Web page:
"T-Media is programmed to be event driven, meaning that retailers can deliver a variety of messages via sophisticated marketing methods," adds Beeby. "Media can be driven by default standard events such as Idle, Fuelling, or End of Fuelling. T-Media goes one step further by allowing marketers to promote products based on a variety of events such as fuel type, loyalty cards, registration plates (ANPR), timed promotions, closed notices, out of order signs etc."

Matt Clayton, UK sales director at Gilbarco Veeder-Root, also believes that the biggest change at the pump in the near future will be the growth of multimedia on the forecourt. He says that retailers recognise that advertising to a captive audience for two minutes during refuelling, just before a shop purchase, is very effective in increasing shop revenue. "With retailers looking for opportunities to increase in-store sales as they are typically higher margin products multimedia is the perfect tool to address this opportunity," he says.

Gilbarco Veeder-Root has released a fully integrated multimedia dispenser meaning that both transactional and media functionality is displayed within one 15-inch screen. The solution is available on its SK700-II dispenser. "There are a number of benefits to the forecourt retailer," says Clayton.

"Multimedia allows retailers to upsell higher margin products; it builds brand loyalty with customers, which in turn increases the site throughput; and it creates a more modern, dynamic forecourt image."

The content can be managed using a USB or ethernet connection on-site by the forecourt operator or via a network. The solution is said to be completely flexible and can be easily retrofitted on the current range of SK700-II.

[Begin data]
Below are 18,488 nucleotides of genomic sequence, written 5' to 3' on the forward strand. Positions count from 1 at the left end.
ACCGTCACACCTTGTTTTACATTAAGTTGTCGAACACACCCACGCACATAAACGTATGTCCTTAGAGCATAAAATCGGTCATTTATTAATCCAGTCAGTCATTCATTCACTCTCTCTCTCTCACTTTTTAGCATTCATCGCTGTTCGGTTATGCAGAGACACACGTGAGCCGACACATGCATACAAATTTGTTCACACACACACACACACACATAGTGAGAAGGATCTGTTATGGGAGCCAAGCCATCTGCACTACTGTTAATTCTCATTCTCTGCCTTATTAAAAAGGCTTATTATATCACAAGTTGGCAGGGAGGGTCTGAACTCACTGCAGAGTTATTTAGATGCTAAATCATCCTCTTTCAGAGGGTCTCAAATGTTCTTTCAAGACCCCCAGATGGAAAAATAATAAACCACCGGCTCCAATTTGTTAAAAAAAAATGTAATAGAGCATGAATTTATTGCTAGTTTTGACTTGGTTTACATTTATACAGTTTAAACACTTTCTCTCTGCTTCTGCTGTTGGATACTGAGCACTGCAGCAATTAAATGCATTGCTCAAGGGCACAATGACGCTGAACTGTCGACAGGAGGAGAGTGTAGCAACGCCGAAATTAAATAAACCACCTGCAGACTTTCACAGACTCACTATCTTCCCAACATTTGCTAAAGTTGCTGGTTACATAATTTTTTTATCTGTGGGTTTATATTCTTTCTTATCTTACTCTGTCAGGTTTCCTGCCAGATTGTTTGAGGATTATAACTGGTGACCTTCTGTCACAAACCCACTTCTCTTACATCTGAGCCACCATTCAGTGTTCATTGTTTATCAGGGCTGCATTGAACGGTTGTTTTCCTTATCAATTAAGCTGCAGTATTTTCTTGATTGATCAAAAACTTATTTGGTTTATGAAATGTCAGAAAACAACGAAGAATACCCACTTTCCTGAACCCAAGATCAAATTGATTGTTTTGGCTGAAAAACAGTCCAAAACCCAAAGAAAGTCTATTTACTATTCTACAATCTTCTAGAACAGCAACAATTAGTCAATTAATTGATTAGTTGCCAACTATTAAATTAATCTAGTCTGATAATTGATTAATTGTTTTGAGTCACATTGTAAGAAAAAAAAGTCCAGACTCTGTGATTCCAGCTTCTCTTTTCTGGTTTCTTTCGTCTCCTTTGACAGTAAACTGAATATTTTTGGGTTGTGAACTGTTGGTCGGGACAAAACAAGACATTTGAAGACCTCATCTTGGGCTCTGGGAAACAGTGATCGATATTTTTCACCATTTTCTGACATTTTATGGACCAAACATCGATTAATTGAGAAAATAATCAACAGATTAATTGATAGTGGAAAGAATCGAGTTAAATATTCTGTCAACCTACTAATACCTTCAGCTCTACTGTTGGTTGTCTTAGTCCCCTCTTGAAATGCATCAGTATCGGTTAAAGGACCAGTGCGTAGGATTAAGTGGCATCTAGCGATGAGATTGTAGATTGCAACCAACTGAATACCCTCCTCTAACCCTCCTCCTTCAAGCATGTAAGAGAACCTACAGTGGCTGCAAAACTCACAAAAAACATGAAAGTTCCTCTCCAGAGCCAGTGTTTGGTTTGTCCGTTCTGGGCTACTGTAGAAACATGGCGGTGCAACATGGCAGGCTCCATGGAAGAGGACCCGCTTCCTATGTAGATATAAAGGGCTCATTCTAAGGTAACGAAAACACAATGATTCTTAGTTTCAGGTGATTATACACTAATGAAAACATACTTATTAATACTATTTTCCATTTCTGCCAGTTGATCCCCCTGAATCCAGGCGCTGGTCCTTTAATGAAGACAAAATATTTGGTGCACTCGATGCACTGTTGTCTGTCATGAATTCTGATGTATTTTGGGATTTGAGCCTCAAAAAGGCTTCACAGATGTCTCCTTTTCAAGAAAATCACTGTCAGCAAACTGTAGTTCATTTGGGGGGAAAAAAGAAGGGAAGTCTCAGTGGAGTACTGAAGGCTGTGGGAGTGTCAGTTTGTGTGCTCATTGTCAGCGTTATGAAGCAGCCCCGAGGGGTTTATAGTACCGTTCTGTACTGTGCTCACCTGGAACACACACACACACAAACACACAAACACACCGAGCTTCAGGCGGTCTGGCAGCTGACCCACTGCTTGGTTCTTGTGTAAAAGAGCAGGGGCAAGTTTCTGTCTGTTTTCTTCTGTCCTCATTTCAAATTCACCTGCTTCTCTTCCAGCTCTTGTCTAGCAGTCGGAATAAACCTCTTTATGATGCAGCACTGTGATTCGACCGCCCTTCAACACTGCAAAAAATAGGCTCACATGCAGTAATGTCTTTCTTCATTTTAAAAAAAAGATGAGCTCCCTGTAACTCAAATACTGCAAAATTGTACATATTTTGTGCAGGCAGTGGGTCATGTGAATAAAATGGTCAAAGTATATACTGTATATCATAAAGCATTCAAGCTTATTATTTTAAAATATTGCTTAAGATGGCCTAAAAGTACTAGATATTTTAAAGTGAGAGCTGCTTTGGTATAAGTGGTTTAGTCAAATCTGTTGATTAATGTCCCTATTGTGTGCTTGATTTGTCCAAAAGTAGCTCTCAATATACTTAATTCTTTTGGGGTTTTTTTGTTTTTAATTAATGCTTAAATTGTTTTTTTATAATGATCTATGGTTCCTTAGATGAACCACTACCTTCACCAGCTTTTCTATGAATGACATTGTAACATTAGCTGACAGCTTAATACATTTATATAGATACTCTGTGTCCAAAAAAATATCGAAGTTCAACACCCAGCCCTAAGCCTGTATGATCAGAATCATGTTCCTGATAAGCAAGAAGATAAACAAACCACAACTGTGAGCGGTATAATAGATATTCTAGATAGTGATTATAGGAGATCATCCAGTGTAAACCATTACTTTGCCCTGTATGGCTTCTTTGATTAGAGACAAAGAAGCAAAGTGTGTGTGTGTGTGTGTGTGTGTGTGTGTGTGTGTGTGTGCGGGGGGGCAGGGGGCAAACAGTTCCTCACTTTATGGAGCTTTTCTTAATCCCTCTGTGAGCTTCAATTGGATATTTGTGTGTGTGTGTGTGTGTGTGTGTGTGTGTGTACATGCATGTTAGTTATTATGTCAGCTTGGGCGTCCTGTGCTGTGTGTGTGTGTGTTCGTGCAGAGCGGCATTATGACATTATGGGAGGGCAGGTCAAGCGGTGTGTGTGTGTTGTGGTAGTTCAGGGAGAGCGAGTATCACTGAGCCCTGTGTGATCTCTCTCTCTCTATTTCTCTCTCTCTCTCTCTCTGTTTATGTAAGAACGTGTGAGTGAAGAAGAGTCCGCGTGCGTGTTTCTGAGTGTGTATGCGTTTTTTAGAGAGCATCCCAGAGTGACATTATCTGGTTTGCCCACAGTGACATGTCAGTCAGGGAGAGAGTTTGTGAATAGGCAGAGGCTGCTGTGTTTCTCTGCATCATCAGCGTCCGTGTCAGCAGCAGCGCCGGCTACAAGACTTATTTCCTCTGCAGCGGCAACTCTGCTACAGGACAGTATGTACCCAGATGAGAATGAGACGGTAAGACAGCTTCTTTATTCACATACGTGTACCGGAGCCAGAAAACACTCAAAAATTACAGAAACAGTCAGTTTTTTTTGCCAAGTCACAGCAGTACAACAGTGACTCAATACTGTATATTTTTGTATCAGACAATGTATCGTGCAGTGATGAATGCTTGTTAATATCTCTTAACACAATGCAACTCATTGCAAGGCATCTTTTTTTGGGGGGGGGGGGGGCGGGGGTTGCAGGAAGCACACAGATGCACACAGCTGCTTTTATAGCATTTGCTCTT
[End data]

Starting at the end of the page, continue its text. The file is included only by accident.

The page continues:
Outdoor payment

According to independent market intelligence company Verdict, which is part of the Datamonitor group, a decline in petrol and diesel sales coupled with the desire to reduce costs is forcing Europe's fuel retailers to convert service stations to unmanned sites.

By 2013, it reckons one in 10 service stations across Europe won't have any staff at the forecourt leaving motorists to pay for their fuel using automated payment technology.

The research reveals that while Europe's network of manned service stations has contracted by 3% or 3,622 stations since 2008, the number of unmanned stations has increased by almost 5%. And the trend is set to continue with Verdict predicting the network of fully automated forecourts to increase by 3.7% by 2013.

Wensleydale Garage in the rural town of Masham, North Yorkshire, is one retailer that is making the most out of the ability to be unmanned. While the site has not gone fully unmanned, owner Brian Metcalfe has introduced HTEC's Hydra POD outdoor payment terminal to offer extended hours of service to the local community, as well as freeing up a bit of time for himself. The unit is on from 6am to 10pm every day and operates all the pumps on the forecourt.

"As a small business we already work very long hours and with the national minimum wage going up, paying additional staff to work evening shifts is not a viable option," says Brian. "The main reason I put it in was so I could free up more time for myself. I find it very beneficial and it's helped fuel volumes, too. Everyone's volume has dropped, but ours has picked up a bit. I'm in a rural area and we're the only filling station, so we can keep serving the community even when we're closed."

S&B's Ian Jaques agrees that the UK network is likely to move more into unmanned over the next 10 years, with more supermarkets triggering the process. "Supermarkets will go more unmanned to reduce their costs, and that will drive the rest of the market," he says. "The forecourt market is changing and in the future there are going to be sites where you will have a fuel retailer who will provide the forecourt technology, and the shop will be run separately by a convenience retailer so all fuel transactions will be done at the pump. It will appeal to oil companies because it will keep their brand on the forecourt and convenience retailers will still retain their focus point on forecourts."